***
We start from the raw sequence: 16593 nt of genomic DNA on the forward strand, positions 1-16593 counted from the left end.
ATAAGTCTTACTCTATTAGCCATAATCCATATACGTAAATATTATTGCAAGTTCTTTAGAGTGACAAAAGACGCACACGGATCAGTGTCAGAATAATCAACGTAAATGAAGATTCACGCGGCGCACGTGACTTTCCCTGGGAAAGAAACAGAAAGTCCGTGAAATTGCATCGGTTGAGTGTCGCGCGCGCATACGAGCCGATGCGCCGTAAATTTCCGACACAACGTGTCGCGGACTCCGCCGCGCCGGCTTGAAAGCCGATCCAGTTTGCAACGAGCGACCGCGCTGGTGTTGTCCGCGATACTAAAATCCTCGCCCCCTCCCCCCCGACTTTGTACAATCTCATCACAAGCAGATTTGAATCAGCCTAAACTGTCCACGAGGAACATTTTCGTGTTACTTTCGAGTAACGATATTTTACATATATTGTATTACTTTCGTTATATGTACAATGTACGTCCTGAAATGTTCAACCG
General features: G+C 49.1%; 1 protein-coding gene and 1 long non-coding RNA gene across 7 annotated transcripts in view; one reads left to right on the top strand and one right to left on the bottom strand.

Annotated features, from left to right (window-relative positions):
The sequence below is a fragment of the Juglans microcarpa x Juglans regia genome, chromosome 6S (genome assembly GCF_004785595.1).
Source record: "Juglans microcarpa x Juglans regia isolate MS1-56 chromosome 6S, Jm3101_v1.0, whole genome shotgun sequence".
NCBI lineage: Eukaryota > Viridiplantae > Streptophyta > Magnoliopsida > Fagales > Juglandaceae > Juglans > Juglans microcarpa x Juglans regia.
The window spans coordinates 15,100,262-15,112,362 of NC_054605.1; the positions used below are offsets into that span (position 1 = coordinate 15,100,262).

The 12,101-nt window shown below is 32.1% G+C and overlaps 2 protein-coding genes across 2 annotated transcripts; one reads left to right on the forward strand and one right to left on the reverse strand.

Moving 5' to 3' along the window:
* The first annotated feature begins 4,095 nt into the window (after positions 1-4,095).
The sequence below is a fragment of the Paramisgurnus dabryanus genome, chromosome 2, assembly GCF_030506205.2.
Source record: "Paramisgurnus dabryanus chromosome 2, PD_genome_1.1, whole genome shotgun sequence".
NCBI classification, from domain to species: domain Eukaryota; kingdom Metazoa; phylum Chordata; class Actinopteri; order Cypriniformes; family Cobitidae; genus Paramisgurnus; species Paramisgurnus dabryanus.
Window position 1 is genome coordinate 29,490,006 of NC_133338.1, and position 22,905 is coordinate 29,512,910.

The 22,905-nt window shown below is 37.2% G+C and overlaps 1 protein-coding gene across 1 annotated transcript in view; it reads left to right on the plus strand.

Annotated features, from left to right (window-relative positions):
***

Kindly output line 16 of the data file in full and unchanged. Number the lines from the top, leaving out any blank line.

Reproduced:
The 22,905-nt window shown below is 37.2% G+C and overlaps 1 protein-coding gene across 1 annotated transcript in view; it reads left to right on the plus strand.